Chapter no 95 – Relapse‌

All the Light We Cannot See

In late June 1942, for the first time since her fever, Madame Manec is not in the kitchen when Marie-Laure wakes. Could she already be at the market? Marie-Laure taps on her door, waits a hundred heartbeats. She opens the rear door and calls into the alley. Glorious warm June dawn. Pigeons and cats. Screech of laughter from a neighboring window.


Her heart accelerates. She taps again on Madame Manec’s door. “Madame?”

When she lets herself in, she hears the rattle first. As though a weary tide stirs stones in the old woman’s lungs. Sour odors of sweat and urine rise from the bed. Her hands find Madame’s face, and the old woman’s cheek is so hot that Marie-Laure’s fingers recoil as though scalded. She scrambles upstairs, stumbling, shouting, “Uncle! Uncle!” the whole house turning scarlet in her mind, roof turning to smoke, flames chewing through walls.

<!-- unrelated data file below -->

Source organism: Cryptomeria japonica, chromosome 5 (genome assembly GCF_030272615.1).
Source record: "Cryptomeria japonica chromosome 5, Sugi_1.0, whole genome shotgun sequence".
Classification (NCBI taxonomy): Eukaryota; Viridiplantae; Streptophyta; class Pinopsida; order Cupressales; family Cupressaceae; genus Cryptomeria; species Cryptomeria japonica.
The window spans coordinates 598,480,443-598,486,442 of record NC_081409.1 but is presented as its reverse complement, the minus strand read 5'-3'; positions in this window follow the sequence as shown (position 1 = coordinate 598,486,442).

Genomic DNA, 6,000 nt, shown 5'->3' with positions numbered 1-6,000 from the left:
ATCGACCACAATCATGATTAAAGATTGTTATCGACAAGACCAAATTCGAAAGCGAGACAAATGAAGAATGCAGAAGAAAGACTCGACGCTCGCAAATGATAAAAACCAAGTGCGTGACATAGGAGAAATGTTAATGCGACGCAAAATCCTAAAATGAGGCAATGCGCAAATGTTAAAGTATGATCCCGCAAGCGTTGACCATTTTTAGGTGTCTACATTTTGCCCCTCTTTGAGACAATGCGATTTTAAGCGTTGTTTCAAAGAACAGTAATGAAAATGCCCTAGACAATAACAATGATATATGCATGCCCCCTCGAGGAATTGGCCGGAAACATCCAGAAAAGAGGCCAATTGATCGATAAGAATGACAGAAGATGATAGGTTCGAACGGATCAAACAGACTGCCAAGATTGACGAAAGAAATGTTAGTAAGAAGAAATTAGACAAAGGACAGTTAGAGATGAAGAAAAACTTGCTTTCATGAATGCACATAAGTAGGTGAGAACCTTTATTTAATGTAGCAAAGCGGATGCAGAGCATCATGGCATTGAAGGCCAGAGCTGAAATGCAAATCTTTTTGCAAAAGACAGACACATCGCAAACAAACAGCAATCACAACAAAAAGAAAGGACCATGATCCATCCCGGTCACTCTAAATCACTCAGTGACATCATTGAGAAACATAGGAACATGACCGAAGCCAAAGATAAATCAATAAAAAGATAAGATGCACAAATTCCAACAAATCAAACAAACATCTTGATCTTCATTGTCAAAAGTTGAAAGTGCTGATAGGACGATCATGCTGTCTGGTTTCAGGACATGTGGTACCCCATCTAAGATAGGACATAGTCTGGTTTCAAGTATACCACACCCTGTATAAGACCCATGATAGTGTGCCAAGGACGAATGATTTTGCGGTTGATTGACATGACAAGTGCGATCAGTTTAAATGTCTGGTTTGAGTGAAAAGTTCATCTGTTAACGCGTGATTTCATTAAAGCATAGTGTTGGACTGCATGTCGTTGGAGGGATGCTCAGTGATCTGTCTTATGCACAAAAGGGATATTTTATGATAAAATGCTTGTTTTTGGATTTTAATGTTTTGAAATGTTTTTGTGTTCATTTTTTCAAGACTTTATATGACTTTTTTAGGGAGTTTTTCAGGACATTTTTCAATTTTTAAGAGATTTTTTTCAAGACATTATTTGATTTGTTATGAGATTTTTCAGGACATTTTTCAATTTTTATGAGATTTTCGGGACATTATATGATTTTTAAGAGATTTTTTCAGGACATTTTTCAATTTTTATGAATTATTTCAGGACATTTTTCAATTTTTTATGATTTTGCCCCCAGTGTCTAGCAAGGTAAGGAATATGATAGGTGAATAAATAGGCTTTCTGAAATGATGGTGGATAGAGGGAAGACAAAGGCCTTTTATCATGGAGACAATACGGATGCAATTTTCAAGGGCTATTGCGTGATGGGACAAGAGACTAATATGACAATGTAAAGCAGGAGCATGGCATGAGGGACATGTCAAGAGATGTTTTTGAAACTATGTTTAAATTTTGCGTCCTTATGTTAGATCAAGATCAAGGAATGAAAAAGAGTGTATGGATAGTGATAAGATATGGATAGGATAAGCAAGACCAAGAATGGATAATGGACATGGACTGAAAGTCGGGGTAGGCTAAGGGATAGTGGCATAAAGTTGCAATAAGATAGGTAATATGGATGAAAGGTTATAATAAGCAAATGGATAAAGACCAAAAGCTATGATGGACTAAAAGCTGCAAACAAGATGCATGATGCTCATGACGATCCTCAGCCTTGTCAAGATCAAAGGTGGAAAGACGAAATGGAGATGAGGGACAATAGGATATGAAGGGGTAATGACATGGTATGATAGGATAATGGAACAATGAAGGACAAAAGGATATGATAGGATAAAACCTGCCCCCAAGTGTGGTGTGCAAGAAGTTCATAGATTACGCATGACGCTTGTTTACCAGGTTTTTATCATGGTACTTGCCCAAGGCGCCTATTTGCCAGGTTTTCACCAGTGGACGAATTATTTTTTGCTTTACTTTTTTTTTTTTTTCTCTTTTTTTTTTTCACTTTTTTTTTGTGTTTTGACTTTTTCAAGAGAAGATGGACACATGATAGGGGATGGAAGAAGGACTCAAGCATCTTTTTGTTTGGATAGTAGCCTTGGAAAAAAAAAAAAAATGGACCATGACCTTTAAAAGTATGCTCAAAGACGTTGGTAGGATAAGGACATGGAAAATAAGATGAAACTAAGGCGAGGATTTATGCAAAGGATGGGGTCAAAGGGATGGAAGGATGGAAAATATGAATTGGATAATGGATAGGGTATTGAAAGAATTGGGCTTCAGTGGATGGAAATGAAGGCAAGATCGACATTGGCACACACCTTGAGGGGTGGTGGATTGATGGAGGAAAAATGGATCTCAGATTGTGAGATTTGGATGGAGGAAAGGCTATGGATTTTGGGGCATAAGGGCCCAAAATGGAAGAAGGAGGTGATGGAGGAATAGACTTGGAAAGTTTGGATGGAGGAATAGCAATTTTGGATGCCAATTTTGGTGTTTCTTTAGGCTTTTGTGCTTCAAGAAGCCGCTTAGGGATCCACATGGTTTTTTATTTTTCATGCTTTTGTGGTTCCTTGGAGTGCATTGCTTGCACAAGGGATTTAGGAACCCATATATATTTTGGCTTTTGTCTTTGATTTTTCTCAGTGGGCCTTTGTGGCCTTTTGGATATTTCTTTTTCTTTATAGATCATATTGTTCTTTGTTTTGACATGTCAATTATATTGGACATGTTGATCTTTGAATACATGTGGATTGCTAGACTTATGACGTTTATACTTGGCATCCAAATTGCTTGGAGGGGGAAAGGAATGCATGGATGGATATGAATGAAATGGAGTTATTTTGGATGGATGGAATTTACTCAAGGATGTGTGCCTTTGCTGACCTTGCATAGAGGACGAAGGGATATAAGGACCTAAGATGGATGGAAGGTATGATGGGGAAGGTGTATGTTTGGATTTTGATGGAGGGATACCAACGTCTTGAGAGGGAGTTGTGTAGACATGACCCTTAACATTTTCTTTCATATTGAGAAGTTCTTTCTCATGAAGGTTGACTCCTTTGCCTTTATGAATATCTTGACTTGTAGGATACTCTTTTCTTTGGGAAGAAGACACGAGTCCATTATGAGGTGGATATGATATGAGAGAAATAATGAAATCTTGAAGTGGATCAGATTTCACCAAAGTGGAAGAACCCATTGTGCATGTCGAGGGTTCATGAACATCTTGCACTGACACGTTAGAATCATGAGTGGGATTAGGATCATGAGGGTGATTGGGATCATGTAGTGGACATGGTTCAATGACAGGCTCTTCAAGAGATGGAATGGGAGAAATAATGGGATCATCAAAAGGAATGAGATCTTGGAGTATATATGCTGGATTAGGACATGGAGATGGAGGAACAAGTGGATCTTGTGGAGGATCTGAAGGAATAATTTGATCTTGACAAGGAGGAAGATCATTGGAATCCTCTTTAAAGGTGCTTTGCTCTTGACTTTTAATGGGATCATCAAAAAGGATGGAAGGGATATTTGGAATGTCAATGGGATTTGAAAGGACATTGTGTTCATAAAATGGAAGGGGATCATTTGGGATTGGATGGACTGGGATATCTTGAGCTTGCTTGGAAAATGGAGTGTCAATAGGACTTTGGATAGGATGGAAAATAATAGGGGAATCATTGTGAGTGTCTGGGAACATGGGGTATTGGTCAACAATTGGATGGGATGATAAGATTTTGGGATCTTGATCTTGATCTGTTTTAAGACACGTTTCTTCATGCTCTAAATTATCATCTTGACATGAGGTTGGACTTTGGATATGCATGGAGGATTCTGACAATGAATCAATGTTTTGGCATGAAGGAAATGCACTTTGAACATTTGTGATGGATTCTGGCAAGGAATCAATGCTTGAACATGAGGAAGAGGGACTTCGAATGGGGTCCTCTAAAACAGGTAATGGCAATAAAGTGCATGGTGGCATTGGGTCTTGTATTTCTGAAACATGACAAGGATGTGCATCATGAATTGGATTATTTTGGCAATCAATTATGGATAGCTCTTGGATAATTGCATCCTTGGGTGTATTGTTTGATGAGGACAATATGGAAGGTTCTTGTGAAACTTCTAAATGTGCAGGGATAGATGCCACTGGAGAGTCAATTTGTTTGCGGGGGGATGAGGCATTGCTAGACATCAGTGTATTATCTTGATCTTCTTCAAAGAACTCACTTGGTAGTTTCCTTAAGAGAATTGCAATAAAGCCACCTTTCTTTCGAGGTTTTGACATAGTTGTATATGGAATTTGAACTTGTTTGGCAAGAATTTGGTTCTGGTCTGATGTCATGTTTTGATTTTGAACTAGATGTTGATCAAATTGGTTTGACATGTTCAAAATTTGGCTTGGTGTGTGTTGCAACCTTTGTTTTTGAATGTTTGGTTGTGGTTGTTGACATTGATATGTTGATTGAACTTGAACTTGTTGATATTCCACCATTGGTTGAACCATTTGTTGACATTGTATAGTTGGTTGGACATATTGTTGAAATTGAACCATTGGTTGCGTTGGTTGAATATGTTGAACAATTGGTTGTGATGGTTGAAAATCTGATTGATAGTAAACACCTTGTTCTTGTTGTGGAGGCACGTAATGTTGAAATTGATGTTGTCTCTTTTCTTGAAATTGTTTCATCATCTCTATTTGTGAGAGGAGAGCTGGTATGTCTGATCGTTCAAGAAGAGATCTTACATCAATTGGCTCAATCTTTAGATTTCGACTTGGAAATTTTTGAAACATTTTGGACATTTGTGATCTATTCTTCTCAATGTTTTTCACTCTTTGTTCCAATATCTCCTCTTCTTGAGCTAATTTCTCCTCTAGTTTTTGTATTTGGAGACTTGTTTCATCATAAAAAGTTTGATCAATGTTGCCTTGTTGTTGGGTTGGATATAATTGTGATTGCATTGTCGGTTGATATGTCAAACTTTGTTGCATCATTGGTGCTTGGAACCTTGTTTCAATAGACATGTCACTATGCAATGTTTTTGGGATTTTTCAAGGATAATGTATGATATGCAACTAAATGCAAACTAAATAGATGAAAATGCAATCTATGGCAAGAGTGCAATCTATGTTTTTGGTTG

Etienne crouches on his popping knees beside Madame, then scurries to the telephone and speaks a few words. He returns to Madame Manec’s bedside at a trot. Over the next hour the kitchen fills with women, Madame Ruelle, Madame Fontineau, Madame Hébrard. The first floor becomes too crowded; Marie-Laure paces the staircase, up and down, up and down, as though working her way up and down the spire of an enormous seashell. The doctor comes and goes, the occasional woman closes her bony hand around Marie-Laure’s shoulder, and at exactly two o’clock by the bonging of the cathedral bells, the doctor returns with a man who says nothing beyond good afternoon, who smells of dirt and clover, who lifts Madame Manec and carries her out into the street and sets her on a horse cart as though she is a bag of milled oats and the horse’s shoes clop away and the doctor strips the bedsheets and Marie-Laure finds Etienne in the corner of the kitchen whispering: Madame is dead, Madame is dead.

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